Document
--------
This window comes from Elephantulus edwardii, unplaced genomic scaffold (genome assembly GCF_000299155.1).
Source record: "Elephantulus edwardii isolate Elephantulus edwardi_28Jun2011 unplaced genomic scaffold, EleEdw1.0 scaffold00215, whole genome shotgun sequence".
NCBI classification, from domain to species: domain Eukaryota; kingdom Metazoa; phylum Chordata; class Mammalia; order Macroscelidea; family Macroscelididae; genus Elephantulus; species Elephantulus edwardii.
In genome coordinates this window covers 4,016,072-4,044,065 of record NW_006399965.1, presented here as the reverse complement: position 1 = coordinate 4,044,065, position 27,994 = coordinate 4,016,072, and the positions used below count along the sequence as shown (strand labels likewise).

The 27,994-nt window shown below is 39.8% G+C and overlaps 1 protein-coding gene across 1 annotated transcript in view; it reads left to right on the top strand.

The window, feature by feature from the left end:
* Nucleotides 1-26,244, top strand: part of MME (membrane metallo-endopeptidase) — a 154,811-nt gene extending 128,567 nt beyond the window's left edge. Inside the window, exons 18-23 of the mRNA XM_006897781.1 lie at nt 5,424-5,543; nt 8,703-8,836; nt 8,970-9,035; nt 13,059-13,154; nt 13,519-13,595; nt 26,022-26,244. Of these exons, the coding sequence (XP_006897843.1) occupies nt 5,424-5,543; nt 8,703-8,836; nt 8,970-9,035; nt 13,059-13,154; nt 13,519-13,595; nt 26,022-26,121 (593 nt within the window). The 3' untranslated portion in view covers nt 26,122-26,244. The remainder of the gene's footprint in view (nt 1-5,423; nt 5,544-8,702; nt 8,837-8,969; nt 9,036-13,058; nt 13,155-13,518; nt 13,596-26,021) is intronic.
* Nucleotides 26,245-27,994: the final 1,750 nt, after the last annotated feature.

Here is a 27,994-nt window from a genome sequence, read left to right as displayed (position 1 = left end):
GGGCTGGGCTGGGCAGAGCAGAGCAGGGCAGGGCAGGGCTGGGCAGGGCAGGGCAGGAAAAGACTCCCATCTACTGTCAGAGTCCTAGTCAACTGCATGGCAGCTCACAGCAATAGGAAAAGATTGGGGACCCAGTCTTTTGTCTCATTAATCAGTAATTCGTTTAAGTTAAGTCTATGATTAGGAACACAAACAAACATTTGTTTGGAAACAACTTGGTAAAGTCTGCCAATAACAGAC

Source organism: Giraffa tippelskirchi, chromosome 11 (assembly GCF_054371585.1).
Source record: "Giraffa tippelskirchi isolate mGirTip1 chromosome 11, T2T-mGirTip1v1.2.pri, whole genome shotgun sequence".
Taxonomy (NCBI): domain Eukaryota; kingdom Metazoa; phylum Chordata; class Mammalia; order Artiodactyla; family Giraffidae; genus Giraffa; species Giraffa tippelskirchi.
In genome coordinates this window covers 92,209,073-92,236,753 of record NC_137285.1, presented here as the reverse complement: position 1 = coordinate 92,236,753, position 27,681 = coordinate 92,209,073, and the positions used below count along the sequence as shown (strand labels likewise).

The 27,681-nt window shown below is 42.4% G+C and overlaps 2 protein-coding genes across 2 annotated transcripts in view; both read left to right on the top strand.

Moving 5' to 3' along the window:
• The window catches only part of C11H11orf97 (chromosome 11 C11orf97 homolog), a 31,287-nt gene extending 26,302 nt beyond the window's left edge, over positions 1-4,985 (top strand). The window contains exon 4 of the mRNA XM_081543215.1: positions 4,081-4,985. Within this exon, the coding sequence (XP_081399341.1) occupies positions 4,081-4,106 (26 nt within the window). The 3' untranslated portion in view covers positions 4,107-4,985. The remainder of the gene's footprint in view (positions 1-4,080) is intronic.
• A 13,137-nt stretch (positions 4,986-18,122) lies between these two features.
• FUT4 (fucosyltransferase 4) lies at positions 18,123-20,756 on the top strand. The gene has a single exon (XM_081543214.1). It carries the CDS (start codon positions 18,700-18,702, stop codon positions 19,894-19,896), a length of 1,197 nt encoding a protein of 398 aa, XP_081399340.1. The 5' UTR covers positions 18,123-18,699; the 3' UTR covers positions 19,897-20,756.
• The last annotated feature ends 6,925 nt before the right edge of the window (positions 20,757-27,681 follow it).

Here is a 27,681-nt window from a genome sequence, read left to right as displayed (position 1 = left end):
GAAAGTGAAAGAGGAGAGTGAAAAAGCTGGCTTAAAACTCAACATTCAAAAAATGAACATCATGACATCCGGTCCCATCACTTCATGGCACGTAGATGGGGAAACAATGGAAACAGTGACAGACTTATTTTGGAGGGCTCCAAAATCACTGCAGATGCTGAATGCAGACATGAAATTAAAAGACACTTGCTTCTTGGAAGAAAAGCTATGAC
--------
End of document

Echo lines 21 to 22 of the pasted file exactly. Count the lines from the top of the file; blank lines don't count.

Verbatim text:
Here is a 27,681-nt window from a genome sequence, read left to right as displayed (position 1 = left end):
GAAAGTGAAAGAGGAGAGTGAAAAAGCTGGCTTAAAACTCAACATTCAAAAAATGAACATCATGACATCCGGTCCCATCACTTCATGGCACGTAGATGGGGAAACAATGGAAACAGTGACAGACTTATTTTGGAGGGCTCCAAAATCACTGCAGATGCTGAATGCAGACATGAAATTAAAAGACACTTGCTTCTTGGAAGAAAAGCTATGAC